A reflection for Good Friday by the Revd Margie Dahl
We followed at a distance. It was hard to believe what was happening. This time yesterday we were laughing and joking as we prepared the Passover meal. It was quite a crowd and we'd been working very hard. I'd taken Nathan aside and coached him because he was now old enough to ask the questions. He was solemn and proud as he asked Jesus, "Why is this night different from other nights?" He was word perfect and spoke clearly and loudly. I was very proud of him. Jesus looked at him lovingly as the two of them recounted the story of the first Passover.
Chuza would have come. He's my husband, you know, but he works for King Herod and he was flat out at the palace.
That was yesterday. After dinner, Jesus and the blokes took off leaving us to wash up and clear up after the meal. We were a close knit group. We'd been following Jesus for nearly three years now AND we had financed the enterprise. I wonder if anyone will even remember our names now. We had been very pleased with the meal, and even though we were tired after all that hard work, we were enjoying each others' company as we worked in the kitchen.
Sudden in burst Philip with dreadful news. Jesus had been arrested. We couldn't believe it. We knew that the legal system was like - Jesus was probably a goner. We hardly slept a wink last night, worrying about what was going to happen. Since we were in Jerusalem I went home and spent the night with Chuza.
Chuza was in a state. He'd never been all that happy about me traipsing around the countryside with an itinerant preacher. Said it wasn't decent for a woman of my age and status in life.
Later, when he found out how much money I'd spent, he'd gone ballistic. Tough luck, I wouldn't have changed a thing.
Anyway, this morning at the trial Chuza was there behind Herod, waiting on his every whim. He knew that I was in the crowd, but he didn't dare look at me. Silly old goose! As if anyone was going to think that he was on Jesus' side. If anyone was in trouble it was me, and I was beyond caring by that stage.
So here we were, following behind Jesus who was carrying his cross. This was just too dreadful, I could not believe that Jesus would be killed. Surely God would intervene, send an angel, anything. Surely God would not allow this to happen.
People lined his route. It seemed as if everyone in Jerusalem had come to gawk at him. My mind was a bit muddled, I admit, because I'd had hardly any sleep, but I could not work out where all these people had come from. But of course, Jerusalem was full of pilgrims who'd come for Passover. Now they were getting a bit of free entertainment at Jesus' expense. Why didn't they just pack up and go home.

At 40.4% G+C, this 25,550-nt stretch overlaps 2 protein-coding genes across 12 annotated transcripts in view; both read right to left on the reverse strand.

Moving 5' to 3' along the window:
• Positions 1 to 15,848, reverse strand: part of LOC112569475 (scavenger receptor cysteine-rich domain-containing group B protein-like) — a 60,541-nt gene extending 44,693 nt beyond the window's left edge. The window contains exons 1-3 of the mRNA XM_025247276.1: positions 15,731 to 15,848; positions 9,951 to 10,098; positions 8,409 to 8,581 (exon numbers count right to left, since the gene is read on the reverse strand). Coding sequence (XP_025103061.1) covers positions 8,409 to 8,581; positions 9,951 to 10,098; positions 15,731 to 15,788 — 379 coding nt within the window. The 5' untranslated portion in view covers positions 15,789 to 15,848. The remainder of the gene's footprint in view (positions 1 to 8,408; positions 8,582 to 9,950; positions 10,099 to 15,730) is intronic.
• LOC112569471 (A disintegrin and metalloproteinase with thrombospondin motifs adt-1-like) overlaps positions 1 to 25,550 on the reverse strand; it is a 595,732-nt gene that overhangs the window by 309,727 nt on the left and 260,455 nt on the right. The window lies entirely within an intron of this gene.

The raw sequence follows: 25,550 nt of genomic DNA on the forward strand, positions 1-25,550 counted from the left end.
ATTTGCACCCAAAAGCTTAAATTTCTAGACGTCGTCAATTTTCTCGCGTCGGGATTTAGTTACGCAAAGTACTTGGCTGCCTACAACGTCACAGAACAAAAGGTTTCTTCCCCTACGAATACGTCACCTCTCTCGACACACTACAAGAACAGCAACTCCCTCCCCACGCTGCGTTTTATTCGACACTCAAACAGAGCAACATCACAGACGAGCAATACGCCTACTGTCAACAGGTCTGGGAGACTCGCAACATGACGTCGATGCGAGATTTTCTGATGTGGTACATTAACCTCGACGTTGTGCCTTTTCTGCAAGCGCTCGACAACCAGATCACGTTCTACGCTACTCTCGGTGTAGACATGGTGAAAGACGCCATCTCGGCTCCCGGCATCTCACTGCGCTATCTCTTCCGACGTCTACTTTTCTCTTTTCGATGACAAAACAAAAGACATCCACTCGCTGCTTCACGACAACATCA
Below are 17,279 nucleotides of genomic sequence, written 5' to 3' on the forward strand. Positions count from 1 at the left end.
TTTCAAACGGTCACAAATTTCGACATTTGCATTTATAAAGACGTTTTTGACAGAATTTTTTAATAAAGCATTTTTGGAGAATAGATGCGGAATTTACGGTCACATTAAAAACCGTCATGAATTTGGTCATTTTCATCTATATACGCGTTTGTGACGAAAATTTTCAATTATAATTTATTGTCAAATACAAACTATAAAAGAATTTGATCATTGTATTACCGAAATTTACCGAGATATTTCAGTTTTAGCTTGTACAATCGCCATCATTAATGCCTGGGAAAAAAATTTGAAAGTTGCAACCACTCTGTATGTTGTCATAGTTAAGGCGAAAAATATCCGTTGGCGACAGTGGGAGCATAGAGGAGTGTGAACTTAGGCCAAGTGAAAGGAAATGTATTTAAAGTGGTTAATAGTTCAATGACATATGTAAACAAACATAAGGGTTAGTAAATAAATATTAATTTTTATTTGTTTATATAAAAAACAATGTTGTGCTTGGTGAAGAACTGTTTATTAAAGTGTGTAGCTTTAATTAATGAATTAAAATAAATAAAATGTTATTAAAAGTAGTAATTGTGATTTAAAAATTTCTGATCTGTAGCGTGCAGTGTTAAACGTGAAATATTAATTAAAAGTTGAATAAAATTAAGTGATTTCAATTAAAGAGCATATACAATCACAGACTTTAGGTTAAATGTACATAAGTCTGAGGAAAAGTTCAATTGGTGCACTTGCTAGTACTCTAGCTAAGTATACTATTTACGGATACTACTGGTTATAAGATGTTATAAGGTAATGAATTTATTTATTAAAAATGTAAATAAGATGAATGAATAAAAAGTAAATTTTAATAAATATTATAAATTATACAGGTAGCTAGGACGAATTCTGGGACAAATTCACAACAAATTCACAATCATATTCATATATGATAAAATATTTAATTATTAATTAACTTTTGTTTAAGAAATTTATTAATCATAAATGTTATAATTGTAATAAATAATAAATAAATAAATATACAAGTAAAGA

A group of women stood at the corner and Jesus stopped to talk to them. My heart melted. Wasn't that just like him. Jesus' attitude to women was so different. It was no wonder women flocked to him. He wasn't bothered about whether meals were posh or plain, or whether women were ritually clean or not. He just treated us like people, like people with a heart and a brain. He taught us, just the same as he taught the men. He was never patronising or put one of us down if we didn't understand.
He was patient and caring and clearly thought it was worth putting in the time to teach us.
Before we knew it, we'd arrived at Golgotha, a bare and windswept place. Jesus knew that we'd been following him. How would he feel if we abandoned him now? I was revolted. I did not want to see him being nailed to the cross. I couldn't bear the thought of it. I hate to see anyone in pain, let alone someone like Jesus who took pain away from people. I did not want to see him being nailed to the cross.
But neither could I leave. I can't describe it. I didn't want to leave him at this time of his greatest need. We felt so powerless. Here was the might of Rome and the power of the religious authorities against a small bunch of women.
We were standing off to the side and we could see a soldier hammering Jesus' hand to the cross bar of the cross. Jesus turned his head and looked at him. The silly man was so intent on what he was doing that he missed it all. With a jolt, we realised that we recognised that look. We turned to each other in amazement. Jesus loved him. He'd told us to love our enemies, but we didn't expect him to take it so seriously.
Then they raised the cross. Jesus was in great pain - we could see that. Why hadn't God intervened. How had God allowed this to happen? We looked at him hanging there. Was this how it was all going to end?